I’ve culled a list that covers a variety of styles and knife makers, but leans toward Japanese made. Which means many of these kitchen knives have thinner blades and are made of harder steel than their German counterparts. They will take a super-sharp edge and keep it longer—but you need to be more careful with them. You won’t get away with powering through a bone without cracking an edge. Capice?
Any one of these chef/santoku knives would make a wonderful gift for someone who loves to cook and loves beautifully designed things.
Global Ni Santoku, 7-Inch (rocking)
NOW ONLY $80–100 (Reg. $140) @ Sur La Table
Global kitchen knives are made in Japan and look like an artifact from the future. They are precision-machined, lightweight, and finished to perfection. (Celeb chef, Anthony Bourdain, swears by Global.)
The “rocking” santoku (above) is from Global’s newest line which has a slightly new look, but the same dependable quality. Because the blade is curved you can easily rock it back and forth when dicing herbs and onions and whatnot—thus “rocking.” (Very similar to the G-48 santoku on my Best Chef Knives. . . list which is an older style and currently sells for a similar bargain.)
Global Chef (G-2), 8-Inch
NOW ONLY $100–125 (Reg. $125) @ Sur La Table / Amazon
The G2 classic chef (above right) is one of Global’s most popular models. The shape of the blade is just about as close as Global gets to a traditional chef knife—which is very close. It has a slightly slimmer tip and belly than your average German chef’s, but, nonetheless, has the potential to be a serious cook’s go-to.
Zwilling Henckels Pro (Traditional) Chef, 8-Inch
NOW ONLY $100 (Reg. $130) @ Sur La Table / Amazon
The Henckels Pro line is a snazzy redesign of the German chef knife, comparable in quality to the Professional S, Henckel’s flagship line. The big difference is the lack of bolster and a slightly different shaped blade. If you’re accustomed to pinch-gripping, you might prefer this bolster-free design because it helps eliminate the rub and also makes it easier to sharpen. Plus, it looks pretty moderne, no? (Note: the blade width of the Pro “traditional” chef is slightly slimmer than the regular Pro chef.)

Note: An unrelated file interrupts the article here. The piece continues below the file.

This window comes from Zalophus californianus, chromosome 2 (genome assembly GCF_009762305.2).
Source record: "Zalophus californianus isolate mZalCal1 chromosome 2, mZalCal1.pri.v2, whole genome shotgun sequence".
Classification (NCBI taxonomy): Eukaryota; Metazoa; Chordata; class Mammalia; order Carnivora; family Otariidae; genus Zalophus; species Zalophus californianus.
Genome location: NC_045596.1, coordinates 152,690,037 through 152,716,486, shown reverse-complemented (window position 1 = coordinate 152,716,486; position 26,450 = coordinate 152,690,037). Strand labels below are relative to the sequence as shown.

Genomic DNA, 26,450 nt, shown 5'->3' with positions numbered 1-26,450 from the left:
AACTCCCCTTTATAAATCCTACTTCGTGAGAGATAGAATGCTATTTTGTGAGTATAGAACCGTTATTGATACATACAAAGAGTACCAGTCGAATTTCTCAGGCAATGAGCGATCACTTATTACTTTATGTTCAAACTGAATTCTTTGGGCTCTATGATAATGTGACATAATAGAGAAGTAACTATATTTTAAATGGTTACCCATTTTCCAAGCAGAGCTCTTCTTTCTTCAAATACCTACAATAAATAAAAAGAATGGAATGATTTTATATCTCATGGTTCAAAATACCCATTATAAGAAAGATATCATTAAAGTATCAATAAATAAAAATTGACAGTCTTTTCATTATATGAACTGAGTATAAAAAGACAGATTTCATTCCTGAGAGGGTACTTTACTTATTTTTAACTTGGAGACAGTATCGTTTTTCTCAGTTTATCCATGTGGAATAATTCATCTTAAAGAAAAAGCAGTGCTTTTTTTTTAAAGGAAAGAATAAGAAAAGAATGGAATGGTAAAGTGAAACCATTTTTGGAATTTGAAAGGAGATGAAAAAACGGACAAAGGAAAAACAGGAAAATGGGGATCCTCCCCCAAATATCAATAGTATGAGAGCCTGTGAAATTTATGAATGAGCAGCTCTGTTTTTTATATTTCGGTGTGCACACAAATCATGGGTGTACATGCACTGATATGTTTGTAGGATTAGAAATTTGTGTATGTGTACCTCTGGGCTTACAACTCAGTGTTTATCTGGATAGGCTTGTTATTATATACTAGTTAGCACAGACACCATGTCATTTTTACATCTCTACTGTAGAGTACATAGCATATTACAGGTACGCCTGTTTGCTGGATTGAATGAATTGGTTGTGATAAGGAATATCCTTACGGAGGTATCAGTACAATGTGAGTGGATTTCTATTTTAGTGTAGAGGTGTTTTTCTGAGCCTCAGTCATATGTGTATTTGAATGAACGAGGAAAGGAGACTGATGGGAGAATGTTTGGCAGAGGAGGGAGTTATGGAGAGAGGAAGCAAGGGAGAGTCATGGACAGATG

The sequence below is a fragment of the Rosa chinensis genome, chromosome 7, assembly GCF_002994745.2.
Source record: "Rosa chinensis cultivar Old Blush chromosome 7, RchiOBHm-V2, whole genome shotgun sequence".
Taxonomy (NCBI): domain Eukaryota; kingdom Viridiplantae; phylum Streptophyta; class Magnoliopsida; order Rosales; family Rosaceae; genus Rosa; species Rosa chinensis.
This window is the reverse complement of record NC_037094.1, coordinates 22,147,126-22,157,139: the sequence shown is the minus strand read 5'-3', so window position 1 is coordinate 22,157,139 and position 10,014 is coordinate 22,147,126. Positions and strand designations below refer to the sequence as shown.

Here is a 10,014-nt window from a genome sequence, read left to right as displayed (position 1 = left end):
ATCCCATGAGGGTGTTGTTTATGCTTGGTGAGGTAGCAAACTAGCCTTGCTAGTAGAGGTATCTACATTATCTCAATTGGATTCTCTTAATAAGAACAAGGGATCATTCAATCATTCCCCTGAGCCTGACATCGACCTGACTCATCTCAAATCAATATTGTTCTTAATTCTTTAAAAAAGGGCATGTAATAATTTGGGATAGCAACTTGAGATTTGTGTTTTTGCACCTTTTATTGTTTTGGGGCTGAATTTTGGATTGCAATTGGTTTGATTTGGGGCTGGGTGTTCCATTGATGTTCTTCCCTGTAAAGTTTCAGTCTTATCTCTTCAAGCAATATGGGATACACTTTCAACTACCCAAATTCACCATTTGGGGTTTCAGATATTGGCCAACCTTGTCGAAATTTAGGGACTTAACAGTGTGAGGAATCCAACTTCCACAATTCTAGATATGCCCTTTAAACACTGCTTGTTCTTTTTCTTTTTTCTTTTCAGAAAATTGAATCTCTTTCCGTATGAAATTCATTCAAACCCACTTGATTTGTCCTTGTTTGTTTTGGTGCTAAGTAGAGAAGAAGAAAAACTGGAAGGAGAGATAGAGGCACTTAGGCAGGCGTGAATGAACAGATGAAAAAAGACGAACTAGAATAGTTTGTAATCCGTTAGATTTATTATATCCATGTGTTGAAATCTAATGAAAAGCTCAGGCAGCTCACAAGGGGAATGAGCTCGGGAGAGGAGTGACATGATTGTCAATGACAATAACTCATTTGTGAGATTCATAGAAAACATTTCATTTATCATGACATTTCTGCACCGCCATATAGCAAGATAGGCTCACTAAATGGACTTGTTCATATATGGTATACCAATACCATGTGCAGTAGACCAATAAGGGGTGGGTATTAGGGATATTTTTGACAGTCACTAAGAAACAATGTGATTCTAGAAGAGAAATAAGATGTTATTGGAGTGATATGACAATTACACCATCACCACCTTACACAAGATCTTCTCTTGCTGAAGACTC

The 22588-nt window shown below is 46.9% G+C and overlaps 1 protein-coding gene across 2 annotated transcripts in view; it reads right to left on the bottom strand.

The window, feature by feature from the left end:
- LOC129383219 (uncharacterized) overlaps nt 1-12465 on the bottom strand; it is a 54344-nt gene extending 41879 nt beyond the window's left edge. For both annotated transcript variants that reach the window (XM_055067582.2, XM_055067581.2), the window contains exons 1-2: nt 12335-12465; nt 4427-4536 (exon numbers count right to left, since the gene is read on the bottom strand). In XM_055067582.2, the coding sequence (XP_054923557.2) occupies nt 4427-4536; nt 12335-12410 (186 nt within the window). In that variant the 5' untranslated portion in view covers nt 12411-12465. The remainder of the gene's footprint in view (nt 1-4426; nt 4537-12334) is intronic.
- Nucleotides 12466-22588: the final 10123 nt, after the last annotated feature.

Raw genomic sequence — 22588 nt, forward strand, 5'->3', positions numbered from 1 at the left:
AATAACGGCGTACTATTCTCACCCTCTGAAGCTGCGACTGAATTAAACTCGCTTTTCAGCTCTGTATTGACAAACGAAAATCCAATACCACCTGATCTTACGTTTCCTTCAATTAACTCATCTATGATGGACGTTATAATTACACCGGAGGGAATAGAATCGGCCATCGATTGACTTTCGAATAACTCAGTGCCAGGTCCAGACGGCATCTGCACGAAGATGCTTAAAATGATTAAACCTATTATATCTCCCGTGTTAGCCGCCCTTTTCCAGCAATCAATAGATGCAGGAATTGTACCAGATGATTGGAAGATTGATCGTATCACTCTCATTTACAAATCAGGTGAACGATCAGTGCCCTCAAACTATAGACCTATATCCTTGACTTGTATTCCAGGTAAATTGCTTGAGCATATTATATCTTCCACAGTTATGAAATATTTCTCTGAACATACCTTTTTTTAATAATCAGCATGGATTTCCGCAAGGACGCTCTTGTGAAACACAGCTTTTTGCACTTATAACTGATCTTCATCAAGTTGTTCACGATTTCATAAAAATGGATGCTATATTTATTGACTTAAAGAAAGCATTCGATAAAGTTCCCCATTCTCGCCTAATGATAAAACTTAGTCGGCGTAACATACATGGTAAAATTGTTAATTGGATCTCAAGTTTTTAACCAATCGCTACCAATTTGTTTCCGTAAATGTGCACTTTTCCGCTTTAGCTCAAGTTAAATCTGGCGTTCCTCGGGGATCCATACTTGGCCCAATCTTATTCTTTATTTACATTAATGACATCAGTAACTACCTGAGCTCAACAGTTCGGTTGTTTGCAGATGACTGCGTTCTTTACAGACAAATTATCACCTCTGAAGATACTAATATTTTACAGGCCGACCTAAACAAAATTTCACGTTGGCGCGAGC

Shun Classic Santoku, 7-Inch
Shun, along with Global, has become one of the giants of the Japanese kitchen knife world. With its pakkawood handle, unassuming simplicity, and wavy Damascus blade pattern, the Classic line echoes traditional Japanese knives blended with a Western design. The construction of the blade riffs on Japanese swords—a core of harder steel (VG-10) sandwiched between layers of softer stainless. The core does the cutting while the outer layers protect and decorate. Elegant, but sharp! I’ve test-driven this santoku and I love the feel. Snug and balanced. It’s nimble. . .yet the broad blade has enough umph to handle hefty jobs.
Miyabi Kaizen II Chef, 8-Inch
NOW ONLY $100 (Reg. $170) @ Sur La Table
The Miyabi Kaizan II is one of the best bargains of the moment—a high-performance, beautifully-styled Japanese blade, matching the price of your standard German workhorse. Improvements have been made in the Kaizen II over the original Kaizen—which include a higher-quality steel (FC61) and a heftier handle and bolster. It’s easier to grip! And, like the Shun (above), it’s constructed of a hard core that’s been wrapped in layers of softer steel that protect and produce the Damascus patterns. Can a $100 kitchen knife really look this sexy? (Pssst: If you have a weakness for hammered steel, the Miyabi Artisan SG2 is on sale also.)
Miyabi Evolution Chef, 8-Inch
NOW ONLY $100 (Reg. $175)
@ Sur La Table